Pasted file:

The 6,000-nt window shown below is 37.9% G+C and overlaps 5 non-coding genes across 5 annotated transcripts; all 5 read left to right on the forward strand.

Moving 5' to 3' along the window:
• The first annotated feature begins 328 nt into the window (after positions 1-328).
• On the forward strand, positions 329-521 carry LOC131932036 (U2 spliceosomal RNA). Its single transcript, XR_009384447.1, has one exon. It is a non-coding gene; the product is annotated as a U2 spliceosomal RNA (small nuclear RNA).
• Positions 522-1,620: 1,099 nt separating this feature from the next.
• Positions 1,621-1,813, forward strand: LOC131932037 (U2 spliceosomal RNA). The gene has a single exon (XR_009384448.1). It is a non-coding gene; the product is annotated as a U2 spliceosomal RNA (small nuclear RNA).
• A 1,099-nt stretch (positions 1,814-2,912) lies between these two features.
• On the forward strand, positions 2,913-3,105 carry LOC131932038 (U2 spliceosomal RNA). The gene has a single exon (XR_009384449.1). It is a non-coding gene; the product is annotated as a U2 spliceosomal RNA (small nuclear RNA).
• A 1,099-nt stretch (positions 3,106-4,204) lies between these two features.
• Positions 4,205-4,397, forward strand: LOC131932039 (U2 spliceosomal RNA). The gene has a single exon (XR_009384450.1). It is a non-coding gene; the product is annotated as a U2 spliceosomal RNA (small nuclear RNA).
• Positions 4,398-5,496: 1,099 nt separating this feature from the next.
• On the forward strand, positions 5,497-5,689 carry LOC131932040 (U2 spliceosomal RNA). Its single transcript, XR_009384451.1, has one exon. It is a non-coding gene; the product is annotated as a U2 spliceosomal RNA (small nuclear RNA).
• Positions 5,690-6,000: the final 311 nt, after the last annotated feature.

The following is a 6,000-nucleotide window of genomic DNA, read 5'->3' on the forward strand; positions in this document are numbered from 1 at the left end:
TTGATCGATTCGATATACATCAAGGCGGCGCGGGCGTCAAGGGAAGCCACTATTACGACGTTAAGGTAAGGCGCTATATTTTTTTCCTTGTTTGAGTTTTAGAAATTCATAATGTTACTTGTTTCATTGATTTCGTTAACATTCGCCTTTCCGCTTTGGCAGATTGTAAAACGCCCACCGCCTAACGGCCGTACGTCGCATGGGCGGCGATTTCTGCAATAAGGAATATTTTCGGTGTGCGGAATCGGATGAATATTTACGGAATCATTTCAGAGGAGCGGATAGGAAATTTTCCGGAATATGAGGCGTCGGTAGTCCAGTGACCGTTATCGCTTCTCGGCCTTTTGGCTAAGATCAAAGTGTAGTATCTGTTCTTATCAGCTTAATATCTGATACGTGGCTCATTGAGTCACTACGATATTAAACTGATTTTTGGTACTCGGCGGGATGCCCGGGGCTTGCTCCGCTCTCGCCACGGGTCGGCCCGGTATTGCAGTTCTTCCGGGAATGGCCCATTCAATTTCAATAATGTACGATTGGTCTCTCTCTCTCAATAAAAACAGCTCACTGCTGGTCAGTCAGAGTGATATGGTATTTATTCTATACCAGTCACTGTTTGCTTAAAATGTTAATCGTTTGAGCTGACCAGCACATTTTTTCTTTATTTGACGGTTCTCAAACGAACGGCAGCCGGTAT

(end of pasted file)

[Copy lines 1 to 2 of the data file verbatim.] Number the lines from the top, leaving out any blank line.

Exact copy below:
The 6,000-nt window shown below is 37.9% G+C and overlaps 5 non-coding genes across 5 annotated transcripts; all 5 read left to right on the forward strand.

Moving 5' to 3' along the window: